The Big Picture

It's 3 am and I can't sleep, a ridiculous scenario that's becoming more frequent as my pregnancy progresses. While I watch the Iron Chefs duke it out with some ingredient I've never heard of, only one pervasive thought is on my mind: I should be working on my novel.

I'm a seriously deranged person.

But it's something I've started worrying about a lot. My goal as a writer is to become an established children's/YA author. To do this, one must write books. But as I move toward the birth of my first child in May, I am soooo easily distracted. I can't sit down anymore and write an entire scene or chapter; I'm lucky if I can pay attention to anything for more than an hour. And when I do sit down to write, other things take up that time: researching or drafting the next post for this blog; doing a critique; writing a drama for church. When the baby's born, I'll have less time to write (and sleep), so how on earth will I be able to finish that novel, revise it, and ship it off to the agents and editors who are eagerly awaiting its arrival?

And then I realize: I've lost sight of The Big Picture. To achieve my goal, yes, I'll need to write consistently. But does every second of my writing time have to be spent on that WIP? Not necessarily. There are many things I can do to develop my craft. Critiquing has value because it helps me to analyze a sample of writing, an invaluable skill for a writer. My hope for this blog is that it will help others but also that it will become a marketing tool for my career; as such, my contribution to it is important. As for writing dramas or anything else—well, duh. That's writing.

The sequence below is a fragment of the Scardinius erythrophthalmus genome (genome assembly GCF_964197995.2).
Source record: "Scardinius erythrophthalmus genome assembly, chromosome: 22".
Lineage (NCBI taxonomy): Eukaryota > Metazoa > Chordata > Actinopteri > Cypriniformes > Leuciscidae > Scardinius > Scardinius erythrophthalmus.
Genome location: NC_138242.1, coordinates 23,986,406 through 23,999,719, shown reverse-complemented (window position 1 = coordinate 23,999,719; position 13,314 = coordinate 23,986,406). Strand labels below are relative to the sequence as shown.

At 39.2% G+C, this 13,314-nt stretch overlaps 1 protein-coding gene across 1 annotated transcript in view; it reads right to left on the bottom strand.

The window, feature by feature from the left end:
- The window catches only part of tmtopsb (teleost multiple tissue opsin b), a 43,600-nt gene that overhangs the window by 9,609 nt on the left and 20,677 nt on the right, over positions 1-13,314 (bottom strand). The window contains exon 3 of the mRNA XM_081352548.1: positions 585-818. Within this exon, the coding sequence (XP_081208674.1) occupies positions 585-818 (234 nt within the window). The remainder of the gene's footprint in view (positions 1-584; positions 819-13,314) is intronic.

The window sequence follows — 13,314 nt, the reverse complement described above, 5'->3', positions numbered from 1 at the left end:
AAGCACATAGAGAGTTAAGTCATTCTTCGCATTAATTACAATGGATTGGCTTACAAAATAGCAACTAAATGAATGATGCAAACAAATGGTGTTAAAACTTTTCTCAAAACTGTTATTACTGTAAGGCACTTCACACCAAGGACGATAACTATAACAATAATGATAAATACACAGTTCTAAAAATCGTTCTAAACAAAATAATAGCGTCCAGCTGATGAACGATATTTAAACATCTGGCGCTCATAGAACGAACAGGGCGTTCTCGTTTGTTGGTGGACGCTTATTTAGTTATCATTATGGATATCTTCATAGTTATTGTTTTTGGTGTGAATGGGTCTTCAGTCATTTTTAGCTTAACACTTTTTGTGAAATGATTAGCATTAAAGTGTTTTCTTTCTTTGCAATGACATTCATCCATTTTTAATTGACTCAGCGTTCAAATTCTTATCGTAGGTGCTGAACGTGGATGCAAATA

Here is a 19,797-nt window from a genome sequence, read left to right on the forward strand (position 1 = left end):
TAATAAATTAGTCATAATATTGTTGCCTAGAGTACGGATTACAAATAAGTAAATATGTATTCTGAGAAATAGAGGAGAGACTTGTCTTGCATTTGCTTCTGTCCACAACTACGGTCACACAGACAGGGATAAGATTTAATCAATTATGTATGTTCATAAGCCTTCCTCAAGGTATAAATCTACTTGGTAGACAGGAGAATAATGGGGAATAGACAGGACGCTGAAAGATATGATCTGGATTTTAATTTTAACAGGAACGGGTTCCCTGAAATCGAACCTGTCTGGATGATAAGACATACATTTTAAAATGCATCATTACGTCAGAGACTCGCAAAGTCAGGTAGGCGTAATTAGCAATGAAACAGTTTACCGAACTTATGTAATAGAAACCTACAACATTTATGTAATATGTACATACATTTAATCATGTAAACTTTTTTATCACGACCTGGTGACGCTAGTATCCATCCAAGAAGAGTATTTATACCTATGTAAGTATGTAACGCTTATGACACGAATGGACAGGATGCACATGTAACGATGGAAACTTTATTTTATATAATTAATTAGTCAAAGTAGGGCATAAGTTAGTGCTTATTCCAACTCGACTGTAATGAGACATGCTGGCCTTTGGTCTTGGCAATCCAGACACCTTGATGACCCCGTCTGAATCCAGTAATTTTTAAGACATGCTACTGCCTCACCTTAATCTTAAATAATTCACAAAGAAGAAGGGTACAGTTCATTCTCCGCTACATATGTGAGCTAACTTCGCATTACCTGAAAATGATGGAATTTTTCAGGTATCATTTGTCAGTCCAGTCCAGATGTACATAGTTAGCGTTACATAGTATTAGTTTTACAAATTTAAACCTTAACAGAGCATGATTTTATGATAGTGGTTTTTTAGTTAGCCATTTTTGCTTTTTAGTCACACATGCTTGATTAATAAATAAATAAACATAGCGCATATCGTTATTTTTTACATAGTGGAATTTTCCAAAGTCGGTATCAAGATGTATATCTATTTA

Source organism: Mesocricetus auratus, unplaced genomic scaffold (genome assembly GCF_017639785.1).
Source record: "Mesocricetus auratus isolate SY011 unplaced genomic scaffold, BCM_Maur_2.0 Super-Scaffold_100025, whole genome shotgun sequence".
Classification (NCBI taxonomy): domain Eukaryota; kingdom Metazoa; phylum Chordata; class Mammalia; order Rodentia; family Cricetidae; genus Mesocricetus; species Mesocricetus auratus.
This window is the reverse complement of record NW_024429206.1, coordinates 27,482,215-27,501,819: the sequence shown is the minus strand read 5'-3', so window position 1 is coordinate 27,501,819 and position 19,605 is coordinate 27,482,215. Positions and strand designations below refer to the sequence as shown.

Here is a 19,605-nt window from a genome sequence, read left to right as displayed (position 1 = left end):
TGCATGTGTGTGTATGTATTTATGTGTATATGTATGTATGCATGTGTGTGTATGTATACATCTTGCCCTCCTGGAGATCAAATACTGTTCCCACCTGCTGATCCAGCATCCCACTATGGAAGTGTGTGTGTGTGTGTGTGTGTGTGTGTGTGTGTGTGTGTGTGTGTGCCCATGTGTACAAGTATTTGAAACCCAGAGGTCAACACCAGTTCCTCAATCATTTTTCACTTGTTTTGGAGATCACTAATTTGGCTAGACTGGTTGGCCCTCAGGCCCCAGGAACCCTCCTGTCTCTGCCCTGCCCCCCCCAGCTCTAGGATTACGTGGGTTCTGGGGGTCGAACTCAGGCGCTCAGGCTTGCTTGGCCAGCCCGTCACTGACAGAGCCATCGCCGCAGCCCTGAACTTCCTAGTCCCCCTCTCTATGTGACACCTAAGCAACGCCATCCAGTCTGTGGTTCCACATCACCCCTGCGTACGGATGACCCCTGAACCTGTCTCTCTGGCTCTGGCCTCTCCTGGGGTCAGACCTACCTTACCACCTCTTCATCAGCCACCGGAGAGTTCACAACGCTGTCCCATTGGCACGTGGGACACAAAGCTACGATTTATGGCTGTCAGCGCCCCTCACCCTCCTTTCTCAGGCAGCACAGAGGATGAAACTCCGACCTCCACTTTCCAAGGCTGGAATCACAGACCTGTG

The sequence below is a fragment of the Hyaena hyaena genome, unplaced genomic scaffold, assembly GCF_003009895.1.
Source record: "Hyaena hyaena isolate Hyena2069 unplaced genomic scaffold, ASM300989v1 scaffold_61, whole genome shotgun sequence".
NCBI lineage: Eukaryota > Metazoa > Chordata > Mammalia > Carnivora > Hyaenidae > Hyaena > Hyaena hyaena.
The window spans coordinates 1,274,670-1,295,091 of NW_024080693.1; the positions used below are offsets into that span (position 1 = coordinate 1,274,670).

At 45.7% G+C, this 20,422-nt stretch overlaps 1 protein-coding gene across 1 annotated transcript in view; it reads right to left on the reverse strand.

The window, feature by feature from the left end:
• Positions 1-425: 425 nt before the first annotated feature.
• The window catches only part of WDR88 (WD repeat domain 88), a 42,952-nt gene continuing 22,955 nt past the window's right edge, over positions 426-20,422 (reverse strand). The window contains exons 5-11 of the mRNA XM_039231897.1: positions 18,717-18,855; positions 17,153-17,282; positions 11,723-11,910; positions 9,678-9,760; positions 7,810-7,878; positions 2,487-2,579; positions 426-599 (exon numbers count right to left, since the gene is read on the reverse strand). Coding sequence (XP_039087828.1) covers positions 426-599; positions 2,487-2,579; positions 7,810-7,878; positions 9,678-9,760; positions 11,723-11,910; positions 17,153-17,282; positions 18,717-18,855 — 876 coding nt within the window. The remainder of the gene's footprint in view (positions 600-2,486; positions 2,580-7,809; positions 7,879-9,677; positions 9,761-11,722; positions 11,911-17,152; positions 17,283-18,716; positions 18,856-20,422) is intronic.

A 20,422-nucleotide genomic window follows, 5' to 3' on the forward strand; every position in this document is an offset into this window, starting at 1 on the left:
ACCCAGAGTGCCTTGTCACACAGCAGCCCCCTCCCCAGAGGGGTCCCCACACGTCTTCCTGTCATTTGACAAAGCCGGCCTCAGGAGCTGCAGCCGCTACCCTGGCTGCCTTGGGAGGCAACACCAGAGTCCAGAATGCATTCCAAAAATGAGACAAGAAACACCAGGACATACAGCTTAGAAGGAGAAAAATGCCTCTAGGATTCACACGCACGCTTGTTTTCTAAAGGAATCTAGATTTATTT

So achieving my dream to become a mother doesn't negate my other dream of becoming a successful children's author. The second may take a little longer, but it'll happen as long as I keep moving forward, whether that means working bit-by-bit on my novel, red-lining Angela's latest literary brainchild, or coming up with new ways to show my character's anger (shameless plug: see Emotion Thesaurus in the sidebar). The important thing is that I'm writing.

Now, if I could just get some sleep.

Thought for the day: "Baby steps to the door...Baby steps to the elevator..." (What About Bob)

10 comments:

Angela said...

Becca, I noticed a typo--I think the sentence was supposed to read, '...red-lining Angela's latest and amazingly brilliant literary brainchild.'

Lol, JK. Great post! Remember, Don't worry, be happy!

Becca said...

Well, isn't that understood? I was Resisting-the-Urge-to-tell there. ;)

Angela said...

LOL!

courtney said...

I'm glad you were able to get sight of The Big Picture Again. But! I've just got to say--you know you have successfully 'trained' yourself as a writer, though, when you get that nagging, I should be working on my novel voice in the back of your head during Iron Chef. Think of all those just starting out who can't hear it yet.... :)

Becca said...

Rofl! Good point.

Auntie to Baby said...

There is too much pressure on what to write when I'm writing to a writer...so I'm just saying hi and I'll visit your blog again soon.

Susan Sandmore said...

I know you'll be quite busy with the baby, especially at first, but I just wanted to say that I started to write when I started having children, because I needed to do something that was really for me. I find the more I've got on my plate, the more I want to make time for writing. (And if I have a whole day to myself, I find I can only work for about four hours straight, anyway).

The time you find might be naptime for baby (wasn't that how Harry Potter came to be?). You'll find it. Not at first, maybe. At first, you'll want to spend your "free" time catching up on sleep. But you will, eventually, find it. I have two kids, one autistic, and I teach and grade papers (and read email and blog and check Verla's) and I still write. Granted, I don't really watch TV much. Something has to give. But you can make it work and work well.

Becca said...

Thanks so much, Susan. It's always good to hear from writing mothers that writing + motherhood is possible.

Susan Sandmore said...

By the way, I love What About Bob?

"All I want is some peace and quiet!"
"I'll be quiet."
"I'll be peace."

I walk around often, thinking "DOCTOR LEO MARRRRRVIN!!" Does that make me crazy?

Becca said...

I'm SAILING!

Bill Murray is a genius, imho ;).

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